All of the drives showed up in UNRAID no problem.
System information all checked out.
Assigned the NVME as the “cache disk” even though I found out that this is mainly used for docker / VM cache, and not as much for file read/write cache. I will still keep this disk around as a scratch disk.
One final piece of configuration I did was to assign a static IP address on my network. Since I have a lot of DHCP devices, this was a small concern. I assigned the UNRAID server an IP in my router configuration control panel, as well as in UNAID. It has been about 10 days and so far, no issue (also no down time.)
I haven’t migrated all of my data to the server yet. I moved about 1 TB of files over and am going to let it sit for a while just to make sure it is running correctly.
After the install was said and done, I mapped my primary UNRAID share “backup” to my U:\ Drive (“U” for “UNRAID). This is an easy process in Windows and probably familiar for most people.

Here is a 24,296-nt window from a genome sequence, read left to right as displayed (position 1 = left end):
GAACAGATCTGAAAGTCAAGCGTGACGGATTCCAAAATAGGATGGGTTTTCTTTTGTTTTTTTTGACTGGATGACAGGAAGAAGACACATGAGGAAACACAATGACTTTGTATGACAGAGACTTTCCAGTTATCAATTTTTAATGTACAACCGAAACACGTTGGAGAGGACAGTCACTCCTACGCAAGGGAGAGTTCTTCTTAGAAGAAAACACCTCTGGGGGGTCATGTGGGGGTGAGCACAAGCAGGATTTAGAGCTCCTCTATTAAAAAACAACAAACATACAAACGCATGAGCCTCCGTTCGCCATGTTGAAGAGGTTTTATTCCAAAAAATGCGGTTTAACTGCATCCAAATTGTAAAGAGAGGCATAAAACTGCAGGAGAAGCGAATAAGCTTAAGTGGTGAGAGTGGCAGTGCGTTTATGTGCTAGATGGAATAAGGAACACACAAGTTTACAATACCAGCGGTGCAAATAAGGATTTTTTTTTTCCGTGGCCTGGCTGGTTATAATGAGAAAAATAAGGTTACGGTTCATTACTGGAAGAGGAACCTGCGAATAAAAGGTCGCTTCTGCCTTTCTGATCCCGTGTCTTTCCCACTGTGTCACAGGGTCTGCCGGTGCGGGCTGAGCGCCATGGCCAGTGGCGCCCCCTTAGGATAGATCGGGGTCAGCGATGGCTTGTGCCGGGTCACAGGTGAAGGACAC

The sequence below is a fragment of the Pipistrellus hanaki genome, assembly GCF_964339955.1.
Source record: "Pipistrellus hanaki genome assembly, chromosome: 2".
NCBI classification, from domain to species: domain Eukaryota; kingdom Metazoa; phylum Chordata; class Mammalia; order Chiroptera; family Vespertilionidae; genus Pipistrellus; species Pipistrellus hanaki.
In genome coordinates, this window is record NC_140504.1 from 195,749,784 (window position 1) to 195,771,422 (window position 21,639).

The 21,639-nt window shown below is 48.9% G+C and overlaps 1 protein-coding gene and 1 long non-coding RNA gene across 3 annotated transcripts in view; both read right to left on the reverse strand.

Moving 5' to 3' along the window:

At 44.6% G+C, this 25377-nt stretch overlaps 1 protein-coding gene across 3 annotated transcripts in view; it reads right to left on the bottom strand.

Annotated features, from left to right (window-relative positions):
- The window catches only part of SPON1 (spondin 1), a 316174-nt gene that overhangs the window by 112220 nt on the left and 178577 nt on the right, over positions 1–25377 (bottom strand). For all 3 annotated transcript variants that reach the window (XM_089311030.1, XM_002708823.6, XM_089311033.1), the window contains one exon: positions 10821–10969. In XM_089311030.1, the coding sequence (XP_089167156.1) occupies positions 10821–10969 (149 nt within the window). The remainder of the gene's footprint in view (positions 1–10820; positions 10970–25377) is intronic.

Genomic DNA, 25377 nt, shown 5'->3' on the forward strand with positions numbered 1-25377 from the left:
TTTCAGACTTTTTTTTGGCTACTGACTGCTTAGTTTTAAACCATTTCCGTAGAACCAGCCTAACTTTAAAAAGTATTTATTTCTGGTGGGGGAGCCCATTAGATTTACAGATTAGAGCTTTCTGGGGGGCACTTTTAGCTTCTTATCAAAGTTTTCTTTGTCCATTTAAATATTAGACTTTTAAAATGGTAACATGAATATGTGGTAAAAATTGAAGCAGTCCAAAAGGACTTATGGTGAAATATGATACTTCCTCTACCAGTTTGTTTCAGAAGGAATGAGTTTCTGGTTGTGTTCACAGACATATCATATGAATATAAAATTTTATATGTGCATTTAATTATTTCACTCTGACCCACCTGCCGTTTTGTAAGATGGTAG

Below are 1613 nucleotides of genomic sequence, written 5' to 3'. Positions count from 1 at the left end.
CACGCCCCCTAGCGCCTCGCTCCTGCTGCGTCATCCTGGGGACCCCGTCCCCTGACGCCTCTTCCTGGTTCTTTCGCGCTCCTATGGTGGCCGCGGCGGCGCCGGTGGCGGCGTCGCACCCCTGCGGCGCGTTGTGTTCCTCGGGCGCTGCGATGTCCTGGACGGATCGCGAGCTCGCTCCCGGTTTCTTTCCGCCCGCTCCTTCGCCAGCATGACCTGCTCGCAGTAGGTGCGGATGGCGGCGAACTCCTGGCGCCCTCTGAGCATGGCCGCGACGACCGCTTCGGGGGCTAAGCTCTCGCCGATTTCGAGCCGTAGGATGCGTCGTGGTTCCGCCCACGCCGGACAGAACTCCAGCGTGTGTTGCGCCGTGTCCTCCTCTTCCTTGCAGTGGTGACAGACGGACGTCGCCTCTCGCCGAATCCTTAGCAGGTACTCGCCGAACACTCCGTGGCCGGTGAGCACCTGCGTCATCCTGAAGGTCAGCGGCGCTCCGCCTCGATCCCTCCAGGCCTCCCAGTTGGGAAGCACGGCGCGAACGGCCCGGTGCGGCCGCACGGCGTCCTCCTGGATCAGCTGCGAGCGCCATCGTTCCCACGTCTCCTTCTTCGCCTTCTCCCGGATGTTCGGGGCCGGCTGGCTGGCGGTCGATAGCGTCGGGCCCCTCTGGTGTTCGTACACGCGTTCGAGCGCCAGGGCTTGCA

After mapping the drive, my shares appeared inside as sub-folders. If you want to map individual shares to drives, you can do that also or you could create symbolic links / shortcuts.
In the future I would like to setup a cron job to run rsync to send my most precious data to the cloud, ideally tarballed, compressed and encrypted.
Overall this would be less than 1TB one time, and a few gigs every few months. I would move this to S3 then move it over to Glacier.
Any questions hit me up on Twitter at @pmkoom or via my email on my contact page.